“It is estimated that as much as 40% of what we grow is lost to pests and diseases,” said Dr Shaun Hobbs, Director, Plantwise Knowledge Bank, CABI. “New threats are constantly emerging, and everyone involved with plant health, from scientists and policymakers to the farmers on the ground, needs to have access to the best information on plant pests and diseases, so that we can stay on top of their control and eradication. We hope that as many people as possible who are involved with plant health will review the resources on www.plantwise.org and let us know if anything is missing and what we can improve. If we all work together, we believe that Plantwise can have a huge impact on the lives of some of the poorest farmers in the world, and those working to help them.”

Update: Plant Health News (22 Jul 11)

Here’s a taste of some of the latest news stories about plant health:

If there’s another news story you’d like to highlight, please post a comment.

Predicting the effects of global warming on insect pests

It has been estimated that presently pests cause 30-50% of yield losses to agricultural crops in developing countries and these rates are likely to increase with climate change. Although much attention has been given to the impacts of climate change on insect abundance and severity in temperate regions, little is known about potential impacts in tropical regions. Furthermore, recent studies suggest that climate change may favour pests over their natural predators, disrupting classical biocontrol of insect pests.

To address this gap, a new software, Insect Life Cycle Modelling (ILCYM),  was developed by The International Potato Center (CIP) to better estimate and to help mitigate the impacts of global warming on pest risk to food crops.

How is ILCYM used?

The “model builder” software supports the development of insect phenology models based on experimental temperature data of a specific insect, explained the model developers in a report, published in the CGIAR page. The module also provides tools to analyse an insect’s life-table and to validate existing models. The second module implements the CIP-developed temperature-driven phenology model in a GIS environment and allows for regional as well as global spatial simulation of insect activities (“pest risk mapping”). In its present version the software uses the phenology model of the potato tuber moth, Phthorimaea operculela, as an example, but can also be applied to other insect species.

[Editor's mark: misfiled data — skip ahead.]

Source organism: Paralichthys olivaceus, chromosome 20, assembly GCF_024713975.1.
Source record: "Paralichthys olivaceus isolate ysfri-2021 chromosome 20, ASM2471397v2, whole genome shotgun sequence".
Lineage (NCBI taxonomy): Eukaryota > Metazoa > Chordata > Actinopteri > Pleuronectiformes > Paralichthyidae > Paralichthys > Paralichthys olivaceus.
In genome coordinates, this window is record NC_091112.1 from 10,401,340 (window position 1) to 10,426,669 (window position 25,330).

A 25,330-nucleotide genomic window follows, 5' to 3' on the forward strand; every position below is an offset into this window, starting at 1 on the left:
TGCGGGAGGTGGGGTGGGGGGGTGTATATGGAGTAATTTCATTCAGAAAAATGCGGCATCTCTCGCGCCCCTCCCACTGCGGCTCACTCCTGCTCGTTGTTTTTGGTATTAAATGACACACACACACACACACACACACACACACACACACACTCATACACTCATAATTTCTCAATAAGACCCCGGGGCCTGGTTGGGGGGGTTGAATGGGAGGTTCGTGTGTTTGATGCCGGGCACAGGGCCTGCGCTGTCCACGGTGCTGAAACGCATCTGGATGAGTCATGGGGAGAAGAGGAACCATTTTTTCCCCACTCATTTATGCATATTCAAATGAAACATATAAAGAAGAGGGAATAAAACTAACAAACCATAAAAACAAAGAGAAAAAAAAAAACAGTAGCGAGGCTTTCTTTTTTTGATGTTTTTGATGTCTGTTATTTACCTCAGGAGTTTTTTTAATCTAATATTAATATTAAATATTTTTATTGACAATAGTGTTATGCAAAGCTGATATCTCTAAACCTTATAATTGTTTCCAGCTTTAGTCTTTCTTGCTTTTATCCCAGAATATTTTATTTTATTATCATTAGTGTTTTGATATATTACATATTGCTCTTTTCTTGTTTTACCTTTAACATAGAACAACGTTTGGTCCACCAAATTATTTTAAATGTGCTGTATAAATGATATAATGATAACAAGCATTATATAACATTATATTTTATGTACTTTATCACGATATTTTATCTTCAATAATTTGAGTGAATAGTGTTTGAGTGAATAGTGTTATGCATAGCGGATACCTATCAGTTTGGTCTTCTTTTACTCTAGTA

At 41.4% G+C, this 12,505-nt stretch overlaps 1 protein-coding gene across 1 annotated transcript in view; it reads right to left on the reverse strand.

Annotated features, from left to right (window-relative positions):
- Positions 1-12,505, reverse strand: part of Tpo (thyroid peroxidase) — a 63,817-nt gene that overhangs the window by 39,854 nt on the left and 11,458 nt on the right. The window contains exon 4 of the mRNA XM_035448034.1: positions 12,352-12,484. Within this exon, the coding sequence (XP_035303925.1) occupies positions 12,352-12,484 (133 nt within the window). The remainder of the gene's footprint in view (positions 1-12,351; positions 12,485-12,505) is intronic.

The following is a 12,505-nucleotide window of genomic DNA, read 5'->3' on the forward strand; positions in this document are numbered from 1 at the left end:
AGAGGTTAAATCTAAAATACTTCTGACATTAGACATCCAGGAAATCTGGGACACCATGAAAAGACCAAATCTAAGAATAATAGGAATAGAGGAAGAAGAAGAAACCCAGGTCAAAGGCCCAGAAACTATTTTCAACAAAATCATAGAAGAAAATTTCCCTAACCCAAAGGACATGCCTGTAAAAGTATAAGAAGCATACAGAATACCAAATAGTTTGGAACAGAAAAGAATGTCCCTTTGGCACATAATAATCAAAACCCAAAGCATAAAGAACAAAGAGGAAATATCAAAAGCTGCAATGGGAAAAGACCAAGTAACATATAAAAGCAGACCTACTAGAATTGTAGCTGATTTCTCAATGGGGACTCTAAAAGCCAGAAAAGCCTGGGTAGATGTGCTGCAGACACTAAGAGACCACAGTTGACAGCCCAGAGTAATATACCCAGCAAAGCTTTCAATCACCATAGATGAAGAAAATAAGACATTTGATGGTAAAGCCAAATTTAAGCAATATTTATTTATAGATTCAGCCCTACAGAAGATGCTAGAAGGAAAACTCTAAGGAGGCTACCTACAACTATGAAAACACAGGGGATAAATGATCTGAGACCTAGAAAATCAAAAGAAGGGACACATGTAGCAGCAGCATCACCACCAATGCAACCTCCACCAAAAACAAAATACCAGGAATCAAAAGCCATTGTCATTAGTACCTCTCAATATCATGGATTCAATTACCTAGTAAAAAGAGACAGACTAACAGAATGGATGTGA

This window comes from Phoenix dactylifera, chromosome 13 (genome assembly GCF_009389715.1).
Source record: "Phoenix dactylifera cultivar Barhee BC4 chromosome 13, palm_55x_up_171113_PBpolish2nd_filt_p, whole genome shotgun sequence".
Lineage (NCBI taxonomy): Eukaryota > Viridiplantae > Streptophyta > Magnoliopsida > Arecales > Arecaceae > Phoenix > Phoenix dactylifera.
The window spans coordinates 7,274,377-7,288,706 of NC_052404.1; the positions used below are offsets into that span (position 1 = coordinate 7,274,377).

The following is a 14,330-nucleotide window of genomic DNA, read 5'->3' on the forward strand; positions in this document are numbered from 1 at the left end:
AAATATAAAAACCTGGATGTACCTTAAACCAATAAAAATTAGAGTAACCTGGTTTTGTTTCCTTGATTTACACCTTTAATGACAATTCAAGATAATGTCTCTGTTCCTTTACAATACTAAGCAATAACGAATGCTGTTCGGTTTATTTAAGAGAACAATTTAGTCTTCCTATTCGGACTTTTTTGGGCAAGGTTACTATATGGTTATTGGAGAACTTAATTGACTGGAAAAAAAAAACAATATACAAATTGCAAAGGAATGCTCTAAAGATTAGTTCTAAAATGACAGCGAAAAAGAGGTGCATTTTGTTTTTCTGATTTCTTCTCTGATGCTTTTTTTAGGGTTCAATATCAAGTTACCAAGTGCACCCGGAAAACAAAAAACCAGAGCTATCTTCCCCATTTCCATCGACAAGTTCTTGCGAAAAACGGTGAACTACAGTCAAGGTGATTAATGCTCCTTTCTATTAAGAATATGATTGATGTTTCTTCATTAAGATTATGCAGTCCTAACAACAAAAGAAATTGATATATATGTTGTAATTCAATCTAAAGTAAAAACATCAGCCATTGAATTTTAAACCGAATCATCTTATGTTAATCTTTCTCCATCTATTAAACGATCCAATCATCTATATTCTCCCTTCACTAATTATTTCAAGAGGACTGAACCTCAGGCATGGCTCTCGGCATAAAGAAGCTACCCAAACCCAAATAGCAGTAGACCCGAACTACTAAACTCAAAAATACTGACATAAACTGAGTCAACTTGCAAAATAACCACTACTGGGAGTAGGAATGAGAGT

The  effects of the 1997 El Niño event on Peru provided a preview of what global warming may bring.  Temperatures on the Peruvian coast were about 5°C higher than average and insect pest populations flourished, which prompted farmers to respond by applying high doses of pesticides every 2-3 days.

The ILCYM software is a new tool, which, it is hoped, will facilitate the development of insect phenology models and mapping of risk scenarios, highlighting places where training and adaptation efforts can be most effective.

CIP is coordinating further development of ILCYM and  its application to a wider range of insects in a new project. Collaborators include the International Centre of Insect Physiology and Ecology, the International Institute of Tropical Agriculture (IITA), the University of Hohenheim, Germany, under the CGIAR System-wide Program on Integrated Pest management, and partners at national agricultural research institutes and universities in Africa.

Link to CIP webpage.

Link to CGIAR System-wide Program on Integrated Pest Management (SP-IPM) report page.

Link to CGIAR’s climate change page.

Link to datasheet on potato tuber moth in the Plantwise knowledge bank.

Update: New Pest & Disease Records (13 July 11)

We’ve selected a few of the latest new geographic, host and species records for plant pests and diseases from CAB Abstracts. Click on the links to view the abstracts.

To view all search results for new geographic, host and species records for plant pests and diseases, click here (>29,000 results)

If there’s another new record you’d like to highlight, please post a Comment.